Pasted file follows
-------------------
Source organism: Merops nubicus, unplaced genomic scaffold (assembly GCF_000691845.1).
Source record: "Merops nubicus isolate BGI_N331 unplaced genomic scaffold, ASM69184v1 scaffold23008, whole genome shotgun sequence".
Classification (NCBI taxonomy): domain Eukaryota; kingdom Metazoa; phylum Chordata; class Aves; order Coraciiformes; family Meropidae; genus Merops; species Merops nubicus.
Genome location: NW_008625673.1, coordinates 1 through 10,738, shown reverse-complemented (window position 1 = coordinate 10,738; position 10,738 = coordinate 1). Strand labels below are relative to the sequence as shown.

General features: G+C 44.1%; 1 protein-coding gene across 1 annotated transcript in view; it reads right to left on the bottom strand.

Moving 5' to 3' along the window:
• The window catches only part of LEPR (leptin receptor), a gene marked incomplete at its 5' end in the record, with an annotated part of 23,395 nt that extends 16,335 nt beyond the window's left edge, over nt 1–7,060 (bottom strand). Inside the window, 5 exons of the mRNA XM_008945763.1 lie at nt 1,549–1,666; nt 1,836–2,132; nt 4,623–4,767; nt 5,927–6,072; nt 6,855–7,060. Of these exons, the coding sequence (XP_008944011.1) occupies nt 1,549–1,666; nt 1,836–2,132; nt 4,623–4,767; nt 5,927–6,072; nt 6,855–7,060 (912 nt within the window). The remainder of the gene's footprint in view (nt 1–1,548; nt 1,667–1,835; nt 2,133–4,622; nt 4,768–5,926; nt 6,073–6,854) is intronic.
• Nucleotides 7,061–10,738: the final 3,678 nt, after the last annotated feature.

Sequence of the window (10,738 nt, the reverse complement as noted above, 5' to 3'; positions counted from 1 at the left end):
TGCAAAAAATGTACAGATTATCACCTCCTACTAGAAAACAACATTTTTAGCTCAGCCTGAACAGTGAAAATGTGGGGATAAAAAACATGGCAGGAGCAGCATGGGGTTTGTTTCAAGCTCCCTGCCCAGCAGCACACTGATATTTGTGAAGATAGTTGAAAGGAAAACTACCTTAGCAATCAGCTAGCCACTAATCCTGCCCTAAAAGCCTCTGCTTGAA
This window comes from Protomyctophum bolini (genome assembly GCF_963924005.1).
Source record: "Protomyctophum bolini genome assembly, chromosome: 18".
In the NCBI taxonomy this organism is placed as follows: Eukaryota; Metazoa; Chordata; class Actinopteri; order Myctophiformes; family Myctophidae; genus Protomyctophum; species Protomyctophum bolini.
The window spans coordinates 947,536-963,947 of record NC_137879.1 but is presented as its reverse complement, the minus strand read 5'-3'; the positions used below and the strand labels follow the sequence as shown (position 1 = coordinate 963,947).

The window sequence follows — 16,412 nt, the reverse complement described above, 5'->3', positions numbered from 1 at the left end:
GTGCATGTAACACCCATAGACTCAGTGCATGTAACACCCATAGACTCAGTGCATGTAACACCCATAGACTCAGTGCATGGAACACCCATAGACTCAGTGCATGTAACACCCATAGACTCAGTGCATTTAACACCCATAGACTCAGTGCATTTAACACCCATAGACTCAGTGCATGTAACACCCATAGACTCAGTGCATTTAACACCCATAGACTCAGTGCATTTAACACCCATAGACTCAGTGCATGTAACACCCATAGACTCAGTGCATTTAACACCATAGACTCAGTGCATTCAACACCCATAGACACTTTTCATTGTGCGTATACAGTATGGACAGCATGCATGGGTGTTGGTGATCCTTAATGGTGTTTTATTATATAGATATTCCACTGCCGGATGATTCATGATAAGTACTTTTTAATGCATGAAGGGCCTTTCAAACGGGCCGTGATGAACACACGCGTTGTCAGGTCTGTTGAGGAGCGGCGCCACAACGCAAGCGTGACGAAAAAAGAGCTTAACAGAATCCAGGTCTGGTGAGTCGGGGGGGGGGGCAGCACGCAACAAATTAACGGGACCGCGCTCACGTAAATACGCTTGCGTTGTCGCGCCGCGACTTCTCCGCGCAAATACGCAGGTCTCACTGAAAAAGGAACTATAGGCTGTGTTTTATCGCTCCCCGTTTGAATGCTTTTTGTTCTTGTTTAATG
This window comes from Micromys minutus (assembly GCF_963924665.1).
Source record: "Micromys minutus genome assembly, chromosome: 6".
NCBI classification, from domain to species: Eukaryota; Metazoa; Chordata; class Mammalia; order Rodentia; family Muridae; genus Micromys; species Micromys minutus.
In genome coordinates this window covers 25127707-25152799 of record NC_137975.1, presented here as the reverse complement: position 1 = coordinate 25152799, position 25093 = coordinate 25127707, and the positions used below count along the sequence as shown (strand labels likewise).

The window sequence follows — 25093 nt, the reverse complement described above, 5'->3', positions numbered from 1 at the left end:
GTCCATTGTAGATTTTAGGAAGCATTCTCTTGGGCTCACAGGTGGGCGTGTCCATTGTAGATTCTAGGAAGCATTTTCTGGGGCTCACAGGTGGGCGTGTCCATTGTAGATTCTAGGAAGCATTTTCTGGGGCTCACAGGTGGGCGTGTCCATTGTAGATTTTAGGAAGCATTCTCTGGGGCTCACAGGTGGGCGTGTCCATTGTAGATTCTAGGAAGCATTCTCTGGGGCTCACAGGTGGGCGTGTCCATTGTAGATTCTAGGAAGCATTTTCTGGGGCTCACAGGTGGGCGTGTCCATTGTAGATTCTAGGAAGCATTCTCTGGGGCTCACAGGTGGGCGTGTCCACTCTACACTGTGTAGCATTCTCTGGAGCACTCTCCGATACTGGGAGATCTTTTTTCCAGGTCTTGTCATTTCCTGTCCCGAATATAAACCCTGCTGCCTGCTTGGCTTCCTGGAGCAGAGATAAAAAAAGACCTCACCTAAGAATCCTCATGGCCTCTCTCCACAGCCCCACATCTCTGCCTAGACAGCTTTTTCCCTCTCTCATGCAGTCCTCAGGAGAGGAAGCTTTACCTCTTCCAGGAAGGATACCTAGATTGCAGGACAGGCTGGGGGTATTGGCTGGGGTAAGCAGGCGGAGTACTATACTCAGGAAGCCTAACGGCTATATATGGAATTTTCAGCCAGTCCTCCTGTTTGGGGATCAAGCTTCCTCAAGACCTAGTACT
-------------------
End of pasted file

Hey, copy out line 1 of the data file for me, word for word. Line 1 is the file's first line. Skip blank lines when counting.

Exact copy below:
Source organism: Merops nubicus, unplaced genomic scaffold (assembly GCF_000691845.1).